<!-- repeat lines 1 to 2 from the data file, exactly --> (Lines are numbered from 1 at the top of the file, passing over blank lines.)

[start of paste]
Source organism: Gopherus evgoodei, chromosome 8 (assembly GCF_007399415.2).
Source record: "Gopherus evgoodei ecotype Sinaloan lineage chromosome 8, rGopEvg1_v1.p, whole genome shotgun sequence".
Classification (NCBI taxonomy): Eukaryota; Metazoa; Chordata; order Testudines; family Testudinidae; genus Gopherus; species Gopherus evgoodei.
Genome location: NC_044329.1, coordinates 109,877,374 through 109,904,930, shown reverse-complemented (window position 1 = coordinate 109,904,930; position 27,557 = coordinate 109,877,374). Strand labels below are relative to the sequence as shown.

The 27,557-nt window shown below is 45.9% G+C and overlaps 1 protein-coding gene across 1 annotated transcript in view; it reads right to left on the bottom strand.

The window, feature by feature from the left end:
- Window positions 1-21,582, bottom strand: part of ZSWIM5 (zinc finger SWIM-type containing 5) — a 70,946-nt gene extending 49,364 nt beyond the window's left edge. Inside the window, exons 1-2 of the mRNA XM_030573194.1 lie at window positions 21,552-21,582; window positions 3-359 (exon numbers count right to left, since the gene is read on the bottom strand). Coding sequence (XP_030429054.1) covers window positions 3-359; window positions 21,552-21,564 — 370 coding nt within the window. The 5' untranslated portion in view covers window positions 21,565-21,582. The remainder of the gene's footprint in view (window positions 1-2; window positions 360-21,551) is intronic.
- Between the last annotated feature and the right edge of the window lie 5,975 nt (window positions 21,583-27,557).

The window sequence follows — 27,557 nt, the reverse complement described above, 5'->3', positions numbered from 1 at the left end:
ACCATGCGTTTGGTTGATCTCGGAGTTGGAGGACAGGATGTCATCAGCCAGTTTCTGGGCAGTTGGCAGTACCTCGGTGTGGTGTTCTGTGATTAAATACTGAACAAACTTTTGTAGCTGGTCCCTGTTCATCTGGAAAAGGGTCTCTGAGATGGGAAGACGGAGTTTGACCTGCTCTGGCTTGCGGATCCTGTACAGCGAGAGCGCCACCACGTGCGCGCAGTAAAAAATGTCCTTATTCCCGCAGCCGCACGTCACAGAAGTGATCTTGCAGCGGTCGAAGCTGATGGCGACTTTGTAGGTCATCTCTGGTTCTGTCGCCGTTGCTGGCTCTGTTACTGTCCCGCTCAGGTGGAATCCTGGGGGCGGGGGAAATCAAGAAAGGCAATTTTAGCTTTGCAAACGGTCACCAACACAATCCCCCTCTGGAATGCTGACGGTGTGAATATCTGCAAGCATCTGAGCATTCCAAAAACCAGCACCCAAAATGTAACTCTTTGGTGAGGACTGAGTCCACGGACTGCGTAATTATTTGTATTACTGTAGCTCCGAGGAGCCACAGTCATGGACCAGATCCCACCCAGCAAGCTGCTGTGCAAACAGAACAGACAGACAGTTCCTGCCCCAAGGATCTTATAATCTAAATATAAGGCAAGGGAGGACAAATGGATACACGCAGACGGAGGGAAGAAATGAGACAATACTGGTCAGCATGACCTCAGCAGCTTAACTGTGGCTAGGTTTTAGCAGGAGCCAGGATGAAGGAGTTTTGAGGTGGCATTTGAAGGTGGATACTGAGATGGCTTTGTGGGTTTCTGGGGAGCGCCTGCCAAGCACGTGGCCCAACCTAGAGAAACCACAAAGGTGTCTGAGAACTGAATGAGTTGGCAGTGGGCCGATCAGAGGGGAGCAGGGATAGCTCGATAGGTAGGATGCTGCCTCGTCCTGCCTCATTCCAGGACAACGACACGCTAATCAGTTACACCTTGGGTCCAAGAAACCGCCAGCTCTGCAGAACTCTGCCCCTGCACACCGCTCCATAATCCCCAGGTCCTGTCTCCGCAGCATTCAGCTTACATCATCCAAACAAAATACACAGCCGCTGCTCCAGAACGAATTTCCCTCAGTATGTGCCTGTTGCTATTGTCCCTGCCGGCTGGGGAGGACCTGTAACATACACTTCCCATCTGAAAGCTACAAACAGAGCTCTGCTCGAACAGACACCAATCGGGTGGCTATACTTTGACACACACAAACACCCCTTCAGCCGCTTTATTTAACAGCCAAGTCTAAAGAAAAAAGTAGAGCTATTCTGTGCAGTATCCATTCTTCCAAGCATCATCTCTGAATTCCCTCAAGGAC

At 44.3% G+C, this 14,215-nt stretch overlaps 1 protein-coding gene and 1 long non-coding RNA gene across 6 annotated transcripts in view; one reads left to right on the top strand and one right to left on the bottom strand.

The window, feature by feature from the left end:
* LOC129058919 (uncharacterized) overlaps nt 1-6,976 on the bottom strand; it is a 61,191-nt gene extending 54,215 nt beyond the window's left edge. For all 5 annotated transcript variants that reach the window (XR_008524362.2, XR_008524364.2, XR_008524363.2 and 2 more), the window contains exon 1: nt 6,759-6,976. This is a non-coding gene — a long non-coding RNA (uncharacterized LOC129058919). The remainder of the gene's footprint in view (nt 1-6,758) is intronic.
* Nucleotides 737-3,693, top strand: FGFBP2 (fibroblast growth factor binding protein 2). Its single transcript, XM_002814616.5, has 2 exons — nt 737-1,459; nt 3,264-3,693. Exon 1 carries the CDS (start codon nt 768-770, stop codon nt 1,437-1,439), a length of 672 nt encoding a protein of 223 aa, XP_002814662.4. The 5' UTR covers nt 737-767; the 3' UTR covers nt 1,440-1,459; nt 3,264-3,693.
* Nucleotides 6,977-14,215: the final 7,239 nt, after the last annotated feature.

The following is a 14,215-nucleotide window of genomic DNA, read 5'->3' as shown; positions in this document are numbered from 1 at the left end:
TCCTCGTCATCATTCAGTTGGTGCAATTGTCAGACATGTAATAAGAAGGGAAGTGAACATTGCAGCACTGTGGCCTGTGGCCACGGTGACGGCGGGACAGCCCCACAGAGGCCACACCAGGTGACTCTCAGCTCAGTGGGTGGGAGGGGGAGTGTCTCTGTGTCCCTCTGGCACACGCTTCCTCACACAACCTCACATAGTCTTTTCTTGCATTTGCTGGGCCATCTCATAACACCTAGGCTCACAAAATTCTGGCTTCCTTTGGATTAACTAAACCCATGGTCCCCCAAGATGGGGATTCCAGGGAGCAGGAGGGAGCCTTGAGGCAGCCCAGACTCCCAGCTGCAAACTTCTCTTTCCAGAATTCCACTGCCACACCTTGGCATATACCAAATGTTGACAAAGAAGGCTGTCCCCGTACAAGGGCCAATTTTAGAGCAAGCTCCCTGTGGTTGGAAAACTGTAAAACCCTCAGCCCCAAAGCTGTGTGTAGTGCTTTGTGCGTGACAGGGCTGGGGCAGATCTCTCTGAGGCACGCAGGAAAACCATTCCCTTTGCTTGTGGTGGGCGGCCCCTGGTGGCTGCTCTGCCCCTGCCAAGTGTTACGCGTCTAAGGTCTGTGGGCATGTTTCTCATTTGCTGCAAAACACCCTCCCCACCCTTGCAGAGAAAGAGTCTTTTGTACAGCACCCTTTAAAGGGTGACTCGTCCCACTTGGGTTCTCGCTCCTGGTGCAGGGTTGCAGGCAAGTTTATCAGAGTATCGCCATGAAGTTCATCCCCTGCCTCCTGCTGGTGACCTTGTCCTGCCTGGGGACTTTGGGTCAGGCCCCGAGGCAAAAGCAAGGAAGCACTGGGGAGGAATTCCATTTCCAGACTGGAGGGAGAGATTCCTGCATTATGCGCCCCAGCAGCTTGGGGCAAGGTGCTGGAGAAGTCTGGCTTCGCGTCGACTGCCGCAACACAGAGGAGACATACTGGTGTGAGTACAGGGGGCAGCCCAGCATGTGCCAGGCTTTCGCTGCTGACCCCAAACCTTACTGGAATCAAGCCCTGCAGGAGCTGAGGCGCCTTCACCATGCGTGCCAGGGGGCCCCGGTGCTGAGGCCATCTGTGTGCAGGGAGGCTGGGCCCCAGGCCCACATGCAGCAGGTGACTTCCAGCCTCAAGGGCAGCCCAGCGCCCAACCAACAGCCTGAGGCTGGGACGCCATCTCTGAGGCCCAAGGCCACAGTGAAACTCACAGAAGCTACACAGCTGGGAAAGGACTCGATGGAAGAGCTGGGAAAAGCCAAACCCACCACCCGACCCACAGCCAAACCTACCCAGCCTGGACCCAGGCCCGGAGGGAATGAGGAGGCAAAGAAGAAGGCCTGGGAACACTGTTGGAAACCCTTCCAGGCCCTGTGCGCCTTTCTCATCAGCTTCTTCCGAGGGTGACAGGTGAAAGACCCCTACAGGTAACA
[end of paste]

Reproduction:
Source organism: Gopherus evgoodei, chromosome 8 (assembly GCF_007399415.2).
Source record: "Gopherus evgoodei ecotype Sinaloan lineage chromosome 8, rGopEvg1_v1.p, whole genome shotgun sequence".